The game was pretty close and very heated with the DAC PACK by the end being totally surrounded as more UD fans moved into that section to try and drown us out. As the time ticked down, a security guard came over to negotiate our removal from the BOB. They arranged for us to use a service entrance under the stands. I’ve never seen people so angry as when we were leaving. Even though we lost, it was a pure victory for the DAC PACK. I think they even welcomed us as one of the groups attending the game.” ~Roland Warzel
Come 2006, the two teams met three times that year, with the third being during March Madness at the Conference Tournament in Richmond, Virginia. Multiple busloads of Drexel students had come to Richmond for the game and had been giving the Blue Hens a piece of their mind throughout. Despite this, the favored Dragons were trailing late in an ugly, 43 turnover affair. The Dragons needed to foul and did with about 30 seconds to play. The referees incorrectly awarded Delaware two foul shots, when it should be a one shot and then bonus situation. After the shooter missed the first shot, the referees realized their mistake and went to the scorers table. Due to the officiating error, coupled with the missed shot, Bryan Kersey and his officiating crew had to use the possession arrow to determine possession. That arrow awarded UD the ball. UD essentially was rewarded for missing their foul shot. As a result, Drexel had to foul again, and this time the Blue Hens were correctly shooting two. They hit one, to give them a three point lead, forcing a poor shooting Drexel team to attempt a three to tie that went for naught. The always animated Bruiser Flint was beside himself, and the DAC Pack well, they were thrown out. All of them. Someone had bumped the PVC pole that separated the fans from the court during the commotion and security immediately threw the entire section out of the arena.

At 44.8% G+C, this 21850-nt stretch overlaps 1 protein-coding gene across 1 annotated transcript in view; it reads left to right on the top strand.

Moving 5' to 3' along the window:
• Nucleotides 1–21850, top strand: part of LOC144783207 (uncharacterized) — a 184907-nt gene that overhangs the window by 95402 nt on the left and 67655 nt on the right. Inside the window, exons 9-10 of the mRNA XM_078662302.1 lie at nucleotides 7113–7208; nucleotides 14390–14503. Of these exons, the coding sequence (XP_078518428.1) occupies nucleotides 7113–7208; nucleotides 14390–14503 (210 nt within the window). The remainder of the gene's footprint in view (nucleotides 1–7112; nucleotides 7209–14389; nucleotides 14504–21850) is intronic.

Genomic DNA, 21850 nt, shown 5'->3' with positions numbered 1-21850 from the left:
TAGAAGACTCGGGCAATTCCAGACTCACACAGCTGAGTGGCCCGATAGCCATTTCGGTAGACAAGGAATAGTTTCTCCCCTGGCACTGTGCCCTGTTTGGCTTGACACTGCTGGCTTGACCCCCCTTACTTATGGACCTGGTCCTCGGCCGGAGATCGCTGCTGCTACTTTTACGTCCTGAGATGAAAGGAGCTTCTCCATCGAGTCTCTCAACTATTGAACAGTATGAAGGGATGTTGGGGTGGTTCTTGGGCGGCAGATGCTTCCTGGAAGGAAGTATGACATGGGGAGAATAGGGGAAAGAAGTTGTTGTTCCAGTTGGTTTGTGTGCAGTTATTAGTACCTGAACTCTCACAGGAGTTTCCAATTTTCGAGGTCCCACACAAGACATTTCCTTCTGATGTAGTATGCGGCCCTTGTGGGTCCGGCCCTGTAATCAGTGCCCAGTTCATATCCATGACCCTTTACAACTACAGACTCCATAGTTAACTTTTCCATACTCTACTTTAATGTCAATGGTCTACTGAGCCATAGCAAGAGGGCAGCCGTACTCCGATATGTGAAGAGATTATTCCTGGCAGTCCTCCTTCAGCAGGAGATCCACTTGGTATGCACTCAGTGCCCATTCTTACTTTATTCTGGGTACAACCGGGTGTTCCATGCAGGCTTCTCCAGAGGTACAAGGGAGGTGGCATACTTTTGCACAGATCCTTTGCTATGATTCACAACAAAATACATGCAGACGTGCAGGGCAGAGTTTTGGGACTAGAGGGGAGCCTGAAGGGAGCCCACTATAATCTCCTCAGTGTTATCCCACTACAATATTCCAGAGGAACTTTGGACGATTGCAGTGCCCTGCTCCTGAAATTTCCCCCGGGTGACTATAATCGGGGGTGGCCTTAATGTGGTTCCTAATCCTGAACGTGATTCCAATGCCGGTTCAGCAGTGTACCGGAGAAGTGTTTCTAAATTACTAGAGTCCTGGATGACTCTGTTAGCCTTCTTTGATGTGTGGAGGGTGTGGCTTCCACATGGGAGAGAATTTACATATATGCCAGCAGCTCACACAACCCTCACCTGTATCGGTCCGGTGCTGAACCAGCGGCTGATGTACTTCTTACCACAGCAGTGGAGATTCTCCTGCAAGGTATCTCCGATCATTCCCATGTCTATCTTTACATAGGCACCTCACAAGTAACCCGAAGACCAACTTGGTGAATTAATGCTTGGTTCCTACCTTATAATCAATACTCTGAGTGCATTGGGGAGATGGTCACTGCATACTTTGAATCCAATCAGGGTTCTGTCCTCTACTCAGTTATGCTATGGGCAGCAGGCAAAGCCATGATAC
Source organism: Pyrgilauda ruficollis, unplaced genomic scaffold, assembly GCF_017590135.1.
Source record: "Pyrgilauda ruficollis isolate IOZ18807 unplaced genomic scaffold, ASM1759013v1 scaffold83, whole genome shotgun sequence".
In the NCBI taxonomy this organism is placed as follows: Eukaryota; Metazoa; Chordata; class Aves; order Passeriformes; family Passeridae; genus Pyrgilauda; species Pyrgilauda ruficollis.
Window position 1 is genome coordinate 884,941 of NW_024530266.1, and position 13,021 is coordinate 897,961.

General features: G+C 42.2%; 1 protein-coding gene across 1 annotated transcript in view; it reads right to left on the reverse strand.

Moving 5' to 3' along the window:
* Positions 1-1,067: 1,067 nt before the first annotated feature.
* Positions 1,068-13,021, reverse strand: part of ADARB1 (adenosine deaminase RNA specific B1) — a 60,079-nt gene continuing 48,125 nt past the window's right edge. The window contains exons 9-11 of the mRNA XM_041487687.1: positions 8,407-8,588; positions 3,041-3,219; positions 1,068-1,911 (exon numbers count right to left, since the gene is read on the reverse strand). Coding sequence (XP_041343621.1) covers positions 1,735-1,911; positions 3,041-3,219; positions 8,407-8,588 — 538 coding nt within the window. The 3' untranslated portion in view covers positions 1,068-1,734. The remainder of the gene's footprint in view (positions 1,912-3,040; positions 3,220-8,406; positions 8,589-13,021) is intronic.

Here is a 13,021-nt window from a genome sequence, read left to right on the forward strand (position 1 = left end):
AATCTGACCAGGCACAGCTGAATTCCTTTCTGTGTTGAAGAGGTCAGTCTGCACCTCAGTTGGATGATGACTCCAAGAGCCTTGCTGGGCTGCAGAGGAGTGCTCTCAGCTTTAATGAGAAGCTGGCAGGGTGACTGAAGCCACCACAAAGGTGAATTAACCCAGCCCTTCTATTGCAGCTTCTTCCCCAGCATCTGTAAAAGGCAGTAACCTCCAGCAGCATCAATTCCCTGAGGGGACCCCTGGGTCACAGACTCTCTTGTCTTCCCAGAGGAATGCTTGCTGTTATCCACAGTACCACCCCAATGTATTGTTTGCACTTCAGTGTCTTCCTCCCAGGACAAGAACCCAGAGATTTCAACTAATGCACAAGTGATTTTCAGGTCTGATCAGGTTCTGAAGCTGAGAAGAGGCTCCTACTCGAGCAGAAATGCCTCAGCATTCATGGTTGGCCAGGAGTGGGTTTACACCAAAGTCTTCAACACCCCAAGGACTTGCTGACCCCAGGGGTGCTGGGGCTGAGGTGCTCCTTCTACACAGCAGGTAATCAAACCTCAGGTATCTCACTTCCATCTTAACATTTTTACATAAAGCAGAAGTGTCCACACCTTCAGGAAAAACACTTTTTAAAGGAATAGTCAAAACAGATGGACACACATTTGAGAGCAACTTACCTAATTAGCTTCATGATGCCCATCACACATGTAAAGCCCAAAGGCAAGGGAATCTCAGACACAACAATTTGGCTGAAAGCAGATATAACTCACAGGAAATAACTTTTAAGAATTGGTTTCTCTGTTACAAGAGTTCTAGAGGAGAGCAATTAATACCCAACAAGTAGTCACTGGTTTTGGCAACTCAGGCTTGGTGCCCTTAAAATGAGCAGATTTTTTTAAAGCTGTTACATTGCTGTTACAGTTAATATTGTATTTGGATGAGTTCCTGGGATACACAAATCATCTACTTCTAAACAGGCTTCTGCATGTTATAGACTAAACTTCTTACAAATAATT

The President of the DAC Pack that year was yours truly. I (perhaps surprisingly) had my wits about me and went to speak to the security guard to explain that the pole had been inadvertently bumped and no one had even made even a step towards the court. It was loud, and I got close and put my hand on his shoulder and mouth to his ear to be heard. He stepped back and told me to stay where I was as he called the police. By the time Richmond’s finest arrived, the rest of the DP was back to the bus, and the officers explained that the security guard had accused me of assault, since I had put my hand on his shoulder. I laughed. The officers laughed. It was ridiculous. The kind of thing that only happens when some rent-a-cap has to stand between an animated student section and their rivals for two straight hours. The cops threw me out of the arena. When I got back to the DAC Pack busses I was met by applause.
The DAC Pack is a community that stands as one. It’s our community, and we would have cheered just as loudly for any other Drexel student. It’s just in the blood.
In 2010, it was Marshall Fleming in the DAC Pack for the first ever sold out women’s basketball game on campus. And of course, it was against Delaware:
“It was the year after Drexel won the CAA tournament [and made the big dance]so it was Gabi Marginean’s senior year for us and Elena Delle Donne’s first with Delaware. It was a fantastic game. Drexel took a big second half lead, before Delaware stormed back to lead by one nearing the end of regulation when Jasmina Rosseel hit the longest three pointer I’ve ever seen at the DAC. Drexel won by two.”